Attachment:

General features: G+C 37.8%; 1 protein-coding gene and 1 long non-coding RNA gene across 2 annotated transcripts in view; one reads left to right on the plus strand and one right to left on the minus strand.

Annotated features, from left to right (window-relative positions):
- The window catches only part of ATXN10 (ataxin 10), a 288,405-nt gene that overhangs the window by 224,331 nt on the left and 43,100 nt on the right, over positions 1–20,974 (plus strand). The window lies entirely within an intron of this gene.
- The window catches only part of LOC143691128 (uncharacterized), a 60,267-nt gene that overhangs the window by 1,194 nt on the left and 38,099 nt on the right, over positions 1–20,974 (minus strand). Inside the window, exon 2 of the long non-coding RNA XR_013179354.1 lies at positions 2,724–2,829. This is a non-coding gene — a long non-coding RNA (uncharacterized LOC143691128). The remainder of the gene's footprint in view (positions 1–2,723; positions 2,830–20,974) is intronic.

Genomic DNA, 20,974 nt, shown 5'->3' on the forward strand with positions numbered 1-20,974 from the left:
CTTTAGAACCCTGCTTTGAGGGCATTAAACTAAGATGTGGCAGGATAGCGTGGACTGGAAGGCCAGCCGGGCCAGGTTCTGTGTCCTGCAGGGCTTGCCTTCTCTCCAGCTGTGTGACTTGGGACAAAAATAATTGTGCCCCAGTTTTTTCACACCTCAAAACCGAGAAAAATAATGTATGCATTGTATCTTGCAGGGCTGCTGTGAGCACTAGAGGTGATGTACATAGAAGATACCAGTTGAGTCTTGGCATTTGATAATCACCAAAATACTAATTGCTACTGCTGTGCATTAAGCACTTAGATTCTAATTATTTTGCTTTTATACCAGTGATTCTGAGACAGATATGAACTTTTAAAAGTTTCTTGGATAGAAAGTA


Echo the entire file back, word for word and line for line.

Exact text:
General features: G+C 37.8%; 1 protein-coding gene and 1 long non-coding RNA gene across 2 annotated transcripts in view; one reads left to right on the plus strand and one right to left on the minus strand.

Annotated features, from left to right (window-relative positions):
- The window catches only part of ATXN10 (ataxin 10), a 288,405-nt gene that overhangs the window by 224,331 nt on the left and 43,100 nt on the right, over positions 1–20,974 (plus strand). The window lies entirely within an intron of this gene.
- The window catches only part of LOC143691128 (uncharacterized), a 60,267-nt gene that overhangs the window by 1,194 nt on the left and 38,099 nt on the right, over positions 1–20,974 (minus strand). Inside the window, exon 2 of the long non-coding RNA XR_013179354.1 lies at positions 2,724–2,829. This is a non-coding gene — a long non-coding RNA (uncharacterized LOC143691128). The remainder of the gene's footprint in view (positions 1–2,723; positions 2,830–20,974) is intronic.

Genomic DNA, 20,974 nt, shown 5'->3' on the forward strand with positions numbered 1-20,974 from the left:
CTTTAGAACCCTGCTTTGAGGGCATTAAACTAAGATGTGGCAGGATAGCGTGGACTGGAAGGCCAGCCGGGCCAGGTTCTGTGTCCTGCAGGGCTTGCCTTCTCTCCAGCTGTGTGACTTGGGACAAAAATAATTGTGCCCCAGTTTTTTCACACCTCAAAACCGAGAAAAATAATGTATGCATTGTATCTTGCAGGGCTGCTGTGAGCACTAGAGGTGATGTACATAGAAGATACCAGTTGAGTCTTGGCATTTGATAATCACCAAAATACTAATTGCTACTGCTGTGCATTAAGCACTTAGATTCTAATTATTTTGCTTTTATACCAGTGATTCTGAGACAGATATGAACTTTTAAAAGTTTCTTGGATAGAAAGTA